Vernalbe Samuel Charles Mazzuchelli was born in Italy and joined the Domincans at the age of 17. He was sent to the American frontier where he served as a missionary priest to the Northwest Territory, from the Great Lakes to the Mississippi. He ministered to immigrant settlers, miners, farmers, traders, political leaders, and native tribes. He has a deep love for the Native Americans, so he established schools that taught in their own language, and also published a Winnebago prayer book and liturgical almanac in Chippewa. Venerable Samuel also fought governmental injustices against Native Americans. Along with founding 30 parishes, he began a religious community of women, the Dominican sisters of Sinsinawa, to continue his mission of teacher and preaching. Mazzuchelli died on February 23, 1864.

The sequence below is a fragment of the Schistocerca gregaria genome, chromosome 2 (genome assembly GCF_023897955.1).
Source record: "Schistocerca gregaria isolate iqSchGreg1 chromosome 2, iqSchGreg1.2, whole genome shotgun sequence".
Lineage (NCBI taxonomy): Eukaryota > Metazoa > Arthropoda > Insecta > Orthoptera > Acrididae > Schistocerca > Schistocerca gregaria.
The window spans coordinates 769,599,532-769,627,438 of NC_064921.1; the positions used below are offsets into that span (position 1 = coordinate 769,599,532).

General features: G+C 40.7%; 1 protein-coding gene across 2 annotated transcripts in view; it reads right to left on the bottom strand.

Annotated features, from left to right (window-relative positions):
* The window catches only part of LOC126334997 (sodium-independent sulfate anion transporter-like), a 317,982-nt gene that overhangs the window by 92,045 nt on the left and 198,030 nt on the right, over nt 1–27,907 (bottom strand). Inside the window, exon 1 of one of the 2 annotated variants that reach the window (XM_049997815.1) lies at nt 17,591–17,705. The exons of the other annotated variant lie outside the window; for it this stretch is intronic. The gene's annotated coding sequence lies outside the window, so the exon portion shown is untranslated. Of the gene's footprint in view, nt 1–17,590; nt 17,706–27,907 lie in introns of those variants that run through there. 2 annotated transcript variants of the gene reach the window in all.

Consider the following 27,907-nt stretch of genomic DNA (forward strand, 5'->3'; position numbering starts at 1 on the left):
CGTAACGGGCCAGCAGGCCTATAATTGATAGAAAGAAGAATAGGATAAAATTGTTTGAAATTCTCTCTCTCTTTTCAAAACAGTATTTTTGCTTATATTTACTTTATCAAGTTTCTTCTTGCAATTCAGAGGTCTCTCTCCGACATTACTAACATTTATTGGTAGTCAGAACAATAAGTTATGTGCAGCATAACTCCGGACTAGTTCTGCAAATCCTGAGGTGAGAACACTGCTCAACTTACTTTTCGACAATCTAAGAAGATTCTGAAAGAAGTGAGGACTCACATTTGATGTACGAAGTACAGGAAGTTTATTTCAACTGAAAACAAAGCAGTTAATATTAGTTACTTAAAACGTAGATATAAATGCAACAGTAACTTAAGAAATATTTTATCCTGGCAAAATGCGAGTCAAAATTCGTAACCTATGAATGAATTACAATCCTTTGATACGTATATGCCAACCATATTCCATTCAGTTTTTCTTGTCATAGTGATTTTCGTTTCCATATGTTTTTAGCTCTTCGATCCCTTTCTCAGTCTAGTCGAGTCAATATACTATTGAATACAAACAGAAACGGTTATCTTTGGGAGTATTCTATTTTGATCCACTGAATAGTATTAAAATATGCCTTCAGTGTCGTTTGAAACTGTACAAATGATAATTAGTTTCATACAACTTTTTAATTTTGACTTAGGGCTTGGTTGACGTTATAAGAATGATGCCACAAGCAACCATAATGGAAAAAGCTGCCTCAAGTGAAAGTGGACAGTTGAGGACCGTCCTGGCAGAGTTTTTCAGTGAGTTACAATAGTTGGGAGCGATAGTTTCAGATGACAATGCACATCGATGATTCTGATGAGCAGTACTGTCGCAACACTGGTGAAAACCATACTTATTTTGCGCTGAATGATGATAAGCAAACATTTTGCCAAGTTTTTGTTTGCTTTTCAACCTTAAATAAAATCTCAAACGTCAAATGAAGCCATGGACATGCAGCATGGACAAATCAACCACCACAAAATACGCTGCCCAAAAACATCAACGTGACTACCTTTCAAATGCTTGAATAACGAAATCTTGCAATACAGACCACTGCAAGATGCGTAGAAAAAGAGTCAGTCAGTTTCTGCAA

Father Samuel helped to spiritually and physically build the Church where he served. After he died, many prayed for his canonization. On July 9, 1964, Mother Benedicta, Sinsinawa Dominican Prioress, formally petitioned for official establishment of the cause for his "hoped for" beatification and canonization.
Under the direction of the Vatican Congregation for Causes of Saints, Dominican Sr. Nona McGreal wrote a formal presentation of his life and virtue (called a positio.) The document’s historical review was completed in 1990. Next expert theologians reviewed it to determine the heroic quality of his virtues.
On July 6, 1993, Fr. Samuel Mazzuchelli was declared "Venerable" by Pope John Paul II. The title "Venerable" recognizes his holiness and completes the first step towards his canonization. Next, the Church examines reports of miraculous favors attributed to him. If a miracle is approved, the Pope would beatify Father Mazzuchelli with the title "Blessed." If the Church approves a second miracle, Father Samuel could be honored by the Church as "Saint Samuel." This would make many hearts dance with joy!